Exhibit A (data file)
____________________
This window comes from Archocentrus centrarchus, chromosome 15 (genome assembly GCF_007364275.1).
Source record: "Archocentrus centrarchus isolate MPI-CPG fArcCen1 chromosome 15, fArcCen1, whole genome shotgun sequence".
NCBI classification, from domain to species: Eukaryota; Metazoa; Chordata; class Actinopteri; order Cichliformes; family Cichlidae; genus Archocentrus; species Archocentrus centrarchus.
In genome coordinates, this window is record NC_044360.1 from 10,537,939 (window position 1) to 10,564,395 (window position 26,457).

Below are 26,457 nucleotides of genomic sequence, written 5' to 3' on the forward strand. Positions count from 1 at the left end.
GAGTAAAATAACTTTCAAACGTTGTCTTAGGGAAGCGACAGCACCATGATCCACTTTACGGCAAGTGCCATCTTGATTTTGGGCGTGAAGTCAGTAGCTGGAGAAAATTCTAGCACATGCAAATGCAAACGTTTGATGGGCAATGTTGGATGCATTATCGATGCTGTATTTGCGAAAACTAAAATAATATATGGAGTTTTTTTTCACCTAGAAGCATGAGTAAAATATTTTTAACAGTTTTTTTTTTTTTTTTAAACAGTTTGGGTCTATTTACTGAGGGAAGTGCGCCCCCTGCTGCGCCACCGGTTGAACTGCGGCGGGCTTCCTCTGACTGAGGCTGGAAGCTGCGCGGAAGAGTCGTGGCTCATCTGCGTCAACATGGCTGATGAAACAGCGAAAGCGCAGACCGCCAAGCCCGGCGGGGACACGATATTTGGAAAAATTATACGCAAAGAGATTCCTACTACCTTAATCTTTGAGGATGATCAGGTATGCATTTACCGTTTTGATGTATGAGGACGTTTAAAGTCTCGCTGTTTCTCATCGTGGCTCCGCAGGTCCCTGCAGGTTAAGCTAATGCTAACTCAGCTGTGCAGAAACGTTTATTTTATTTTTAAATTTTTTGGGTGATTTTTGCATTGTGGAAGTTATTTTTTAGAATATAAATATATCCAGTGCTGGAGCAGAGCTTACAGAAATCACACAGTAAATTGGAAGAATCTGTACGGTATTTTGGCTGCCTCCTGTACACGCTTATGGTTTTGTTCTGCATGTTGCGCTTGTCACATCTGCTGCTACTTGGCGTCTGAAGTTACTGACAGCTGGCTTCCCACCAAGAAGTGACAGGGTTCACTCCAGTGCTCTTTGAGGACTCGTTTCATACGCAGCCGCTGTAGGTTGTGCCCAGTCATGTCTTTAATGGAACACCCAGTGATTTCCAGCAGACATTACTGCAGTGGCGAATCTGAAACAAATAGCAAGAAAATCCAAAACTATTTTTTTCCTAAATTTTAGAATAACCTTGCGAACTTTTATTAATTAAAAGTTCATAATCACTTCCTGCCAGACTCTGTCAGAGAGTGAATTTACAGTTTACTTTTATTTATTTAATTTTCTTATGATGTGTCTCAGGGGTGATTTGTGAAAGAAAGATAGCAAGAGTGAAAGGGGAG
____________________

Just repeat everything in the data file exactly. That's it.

This window comes from Archocentrus centrarchus, chromosome 15 (genome assembly GCF_007364275.1).
Source record: "Archocentrus centrarchus isolate MPI-CPG fArcCen1 chromosome 15, fArcCen1, whole genome shotgun sequence".
NCBI classification, from domain to species: Eukaryota; Metazoa; Chordata; class Actinopteri; order Cichliformes; family Cichlidae; genus Archocentrus; species Archocentrus centrarchus.
In genome coordinates, this window is record NC_044360.1 from 10,537,939 (window position 1) to 10,564,395 (window position 26,457).

Below are 26,457 nucleotides of genomic sequence, written 5' to 3' on the forward strand. Positions count from 1 at the left end.
GAGTAAAATAACTTTCAAACGTTGTCTTAGGGAAGCGACAGCACCATGATCCACTTTACGGCAAGTGCCATCTTGATTTTGGGCGTGAAGTCAGTAGCTGGAGAAAATTCTAGCACATGCAAATGCAAACGTTTGATGGGCAATGTTGGATGCATTATCGATGCTGTATTTGCGAAAACTAAAATAATATATGGAGTTTTTTTTCACCTAGAAGCATGAGTAAAATATTTTTAACAGTTTTTTTTTTTTTTTTAAACAGTTTGGGTCTATTTACTGAGGGAAGTGCGCCCCCTGCTGCGCCACCGGTTGAACTGCGGCGGGCTTCCTCTGACTGAGGCTGGAAGCTGCGCGGAAGAGTCGTGGCTCATCTGCGTCAACATGGCTGATGAAACAGCGAAAGCGCAGACCGCCAAGCCCGGCGGGGACACGATATTTGGAAAAATTATACGCAAAGAGATTCCTACTACCTTAATCTTTGAGGATGATCAGGTATGCATTTACCGTTTTGATGTATGAGGACGTTTAAAGTCTCGCTGTTTCTCATCGTGGCTCCGCAGGTCCCTGCAGGTTAAGCTAATGCTAACTCAGCTGTGCAGAAACGTTTATTTTATTTTTAAATTTTTTGGGTGATTTTTGCATTGTGGAAGTTATTTTTTAGAATATAAATATATCCAGTGCTGGAGCAGAGCTTACAGAAATCACACAGTAAATTGGAAGAATCTGTACGGTATTTTGGCTGCCTCCTGTACACGCTTATGGTTTTGTTCTGCATGTTGCGCTTGTCACATCTGCTGCTACTTGGCGTCTGAAGTTACTGACAGCTGGCTTCCCACCAAGAAGTGACAGGGTTCACTCCAGTGCTCTTTGAGGACTCGTTTCATACGCAGCCGCTGTAGGTTGTGCCCAGTCATGTCTTTAATGGAACACCCAGTGATTTCCAGCAGACATTACTGCAGTGGCGAATCTGAAACAAATAGCAAGAAAATCCAAAACTATTTTTTTCCTAAATTTTAGAATAACCTTGCGAACTTTTATTAATTAAAAGTTCATAATCACTTCCTGCCAGACTCTGTCAGAGAGTGAATTTACAGTTTACTTTTATTTATTTAATTTTCTTATGATGTGTCTCAGGGGTGATTTGTGAAAGAAAGATAGCAAGAGTGAAAGGGGAG